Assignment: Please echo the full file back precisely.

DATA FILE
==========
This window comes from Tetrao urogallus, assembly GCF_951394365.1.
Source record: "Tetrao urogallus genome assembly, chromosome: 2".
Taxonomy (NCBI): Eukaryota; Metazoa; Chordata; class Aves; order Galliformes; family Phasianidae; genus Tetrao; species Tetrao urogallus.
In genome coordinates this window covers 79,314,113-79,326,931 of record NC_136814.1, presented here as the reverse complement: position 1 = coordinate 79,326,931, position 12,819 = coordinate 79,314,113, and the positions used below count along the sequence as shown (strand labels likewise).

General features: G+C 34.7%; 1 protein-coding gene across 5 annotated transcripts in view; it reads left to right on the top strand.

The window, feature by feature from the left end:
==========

This window comes from Tetrao urogallus, assembly GCF_951394365.1.
Source record: "Tetrao urogallus genome assembly, chromosome: 2".
Taxonomy (NCBI): Eukaryota; Metazoa; Chordata; class Aves; order Galliformes; family Phasianidae; genus Tetrao; species Tetrao urogallus.
In genome coordinates this window covers 79,314,113-79,326,931 of record NC_136814.1, presented here as the reverse complement: position 1 = coordinate 79,326,931, position 12,819 = coordinate 79,314,113, and the positions used below count along the sequence as shown (strand labels likewise).

General features: G+C 34.7%; 1 protein-coding gene across 5 annotated transcripts in view; it reads left to right on the top strand.

The window, feature by feature from the left end: